Random-Acess Memory ( RAM )
Random-access memory (RAM) is a form of computer data storage. A random-access memory device allows data items to be read and written in roughly the same amount of time regardless of the order in which data items are accessed. In contrast, with other direct-access data storage media such as hard disks, CD-RWs, DVD-RWs and the older drum memory, the time required to read and write data items varies significantly depending on their physical locations on the recording medium, due to mechanical limitations such as media rotation speeds and arm movement delays.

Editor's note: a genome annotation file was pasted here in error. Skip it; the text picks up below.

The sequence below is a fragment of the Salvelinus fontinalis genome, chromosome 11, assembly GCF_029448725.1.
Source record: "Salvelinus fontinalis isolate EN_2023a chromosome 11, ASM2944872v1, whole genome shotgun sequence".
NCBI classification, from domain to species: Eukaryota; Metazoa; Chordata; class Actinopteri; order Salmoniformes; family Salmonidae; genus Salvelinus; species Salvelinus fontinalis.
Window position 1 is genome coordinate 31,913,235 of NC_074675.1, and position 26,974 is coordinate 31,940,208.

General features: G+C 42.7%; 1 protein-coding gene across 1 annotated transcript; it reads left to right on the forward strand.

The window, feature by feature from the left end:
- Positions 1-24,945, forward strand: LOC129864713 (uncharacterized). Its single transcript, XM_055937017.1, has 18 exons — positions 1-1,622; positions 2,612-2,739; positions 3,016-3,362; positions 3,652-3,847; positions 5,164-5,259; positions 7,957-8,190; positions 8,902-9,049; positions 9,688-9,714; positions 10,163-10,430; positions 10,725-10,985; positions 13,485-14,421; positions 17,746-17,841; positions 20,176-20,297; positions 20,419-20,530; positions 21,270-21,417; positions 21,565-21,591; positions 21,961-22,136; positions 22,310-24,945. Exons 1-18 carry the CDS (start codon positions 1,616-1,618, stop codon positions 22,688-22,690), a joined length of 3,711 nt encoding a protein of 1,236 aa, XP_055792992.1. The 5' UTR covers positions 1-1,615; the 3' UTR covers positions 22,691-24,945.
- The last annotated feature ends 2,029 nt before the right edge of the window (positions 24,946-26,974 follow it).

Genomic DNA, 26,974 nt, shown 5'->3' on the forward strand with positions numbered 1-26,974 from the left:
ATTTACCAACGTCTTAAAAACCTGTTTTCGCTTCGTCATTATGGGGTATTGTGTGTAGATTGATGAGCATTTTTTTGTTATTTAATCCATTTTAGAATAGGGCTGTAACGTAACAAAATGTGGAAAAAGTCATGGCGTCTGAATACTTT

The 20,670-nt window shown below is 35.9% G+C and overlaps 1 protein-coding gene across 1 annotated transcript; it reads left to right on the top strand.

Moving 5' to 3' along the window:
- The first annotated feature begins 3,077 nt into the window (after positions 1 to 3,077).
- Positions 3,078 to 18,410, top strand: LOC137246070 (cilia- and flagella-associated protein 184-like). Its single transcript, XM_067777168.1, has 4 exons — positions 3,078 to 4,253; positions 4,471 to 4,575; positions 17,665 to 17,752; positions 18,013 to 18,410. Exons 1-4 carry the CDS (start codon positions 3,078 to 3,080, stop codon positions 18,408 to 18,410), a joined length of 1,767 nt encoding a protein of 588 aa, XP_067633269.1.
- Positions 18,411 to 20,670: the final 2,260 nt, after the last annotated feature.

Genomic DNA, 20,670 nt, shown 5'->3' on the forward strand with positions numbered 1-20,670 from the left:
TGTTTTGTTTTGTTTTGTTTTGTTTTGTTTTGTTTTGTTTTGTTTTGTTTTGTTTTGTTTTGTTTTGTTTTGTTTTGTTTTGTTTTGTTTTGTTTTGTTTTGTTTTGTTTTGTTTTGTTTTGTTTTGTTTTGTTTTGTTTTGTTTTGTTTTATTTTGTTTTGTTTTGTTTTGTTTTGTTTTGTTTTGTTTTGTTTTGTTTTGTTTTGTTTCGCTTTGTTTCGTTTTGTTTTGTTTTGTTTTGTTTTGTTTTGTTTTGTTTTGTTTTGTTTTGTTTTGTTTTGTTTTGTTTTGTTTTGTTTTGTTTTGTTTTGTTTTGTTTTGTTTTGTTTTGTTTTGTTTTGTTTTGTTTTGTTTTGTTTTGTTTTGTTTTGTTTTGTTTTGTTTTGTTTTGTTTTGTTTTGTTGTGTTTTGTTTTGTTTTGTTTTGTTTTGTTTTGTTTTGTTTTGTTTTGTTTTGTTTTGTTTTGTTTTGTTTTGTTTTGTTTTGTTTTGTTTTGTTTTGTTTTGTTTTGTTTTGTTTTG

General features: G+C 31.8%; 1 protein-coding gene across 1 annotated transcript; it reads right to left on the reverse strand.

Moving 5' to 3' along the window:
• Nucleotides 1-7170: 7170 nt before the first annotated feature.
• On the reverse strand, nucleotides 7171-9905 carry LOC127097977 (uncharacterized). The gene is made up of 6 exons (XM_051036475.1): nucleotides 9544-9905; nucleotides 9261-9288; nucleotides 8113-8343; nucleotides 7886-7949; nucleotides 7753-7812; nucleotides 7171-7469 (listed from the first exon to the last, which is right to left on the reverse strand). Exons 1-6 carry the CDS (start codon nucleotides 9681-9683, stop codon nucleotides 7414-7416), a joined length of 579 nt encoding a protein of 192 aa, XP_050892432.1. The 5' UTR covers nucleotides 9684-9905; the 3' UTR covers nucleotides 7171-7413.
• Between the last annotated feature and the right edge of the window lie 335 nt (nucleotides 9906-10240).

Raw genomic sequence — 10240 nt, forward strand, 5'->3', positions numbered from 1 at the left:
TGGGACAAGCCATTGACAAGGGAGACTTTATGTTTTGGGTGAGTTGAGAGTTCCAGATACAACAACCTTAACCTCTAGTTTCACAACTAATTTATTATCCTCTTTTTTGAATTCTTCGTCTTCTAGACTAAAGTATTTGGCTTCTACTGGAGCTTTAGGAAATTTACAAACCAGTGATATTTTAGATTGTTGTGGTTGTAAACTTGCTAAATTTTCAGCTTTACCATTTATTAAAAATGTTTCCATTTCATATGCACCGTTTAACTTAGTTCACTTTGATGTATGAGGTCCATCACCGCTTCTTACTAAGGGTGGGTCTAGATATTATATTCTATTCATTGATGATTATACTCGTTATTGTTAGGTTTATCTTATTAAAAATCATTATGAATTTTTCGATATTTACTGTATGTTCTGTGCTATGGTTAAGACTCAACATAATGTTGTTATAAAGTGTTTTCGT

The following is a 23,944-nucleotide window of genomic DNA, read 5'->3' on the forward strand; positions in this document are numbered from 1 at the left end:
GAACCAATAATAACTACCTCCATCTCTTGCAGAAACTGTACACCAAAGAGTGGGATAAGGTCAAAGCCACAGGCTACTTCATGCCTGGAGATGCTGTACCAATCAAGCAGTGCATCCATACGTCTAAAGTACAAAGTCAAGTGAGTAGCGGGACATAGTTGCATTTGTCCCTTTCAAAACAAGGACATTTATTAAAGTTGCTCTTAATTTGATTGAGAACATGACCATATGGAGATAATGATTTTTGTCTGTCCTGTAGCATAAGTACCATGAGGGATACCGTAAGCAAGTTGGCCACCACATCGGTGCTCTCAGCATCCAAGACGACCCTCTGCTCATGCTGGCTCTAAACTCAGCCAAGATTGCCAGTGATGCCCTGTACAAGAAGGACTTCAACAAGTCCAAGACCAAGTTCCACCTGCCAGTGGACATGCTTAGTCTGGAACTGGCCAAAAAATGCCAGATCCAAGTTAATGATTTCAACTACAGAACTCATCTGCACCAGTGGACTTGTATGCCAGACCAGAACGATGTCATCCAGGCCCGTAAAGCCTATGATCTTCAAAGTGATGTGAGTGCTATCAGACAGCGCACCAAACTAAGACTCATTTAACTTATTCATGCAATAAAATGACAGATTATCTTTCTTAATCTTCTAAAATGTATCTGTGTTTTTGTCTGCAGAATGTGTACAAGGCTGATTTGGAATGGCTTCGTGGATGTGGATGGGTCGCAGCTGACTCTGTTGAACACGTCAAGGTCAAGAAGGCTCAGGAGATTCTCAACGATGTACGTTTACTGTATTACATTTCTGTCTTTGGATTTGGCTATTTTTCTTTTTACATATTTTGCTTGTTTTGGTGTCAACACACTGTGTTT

Today, random-access memory takes the form of integrated circuits. Strictly speaking, modern types of DRAM are not random access, as data is read in bursts, although the name DRAM / RAM has stuck. However, many types of SRAM are still random access even in a strict sense. RAM is normally associated with volatile types of memory (such as DRAM memory modules), where stored information is lost if the power is removed, although many efforts have been made to develop non-volatile RAM chips. Other types of non-volatile memory exist that allow random access for read operations, but either do not allow write operations or have limitations on them. These include most types of ROM and a type of flash memory called NOR-Flash.
Integrated-circuit RAM chips came into the market in the late 1960s, with the first commercially available DRAM chip, the Intel 1103, introduced in October 1970.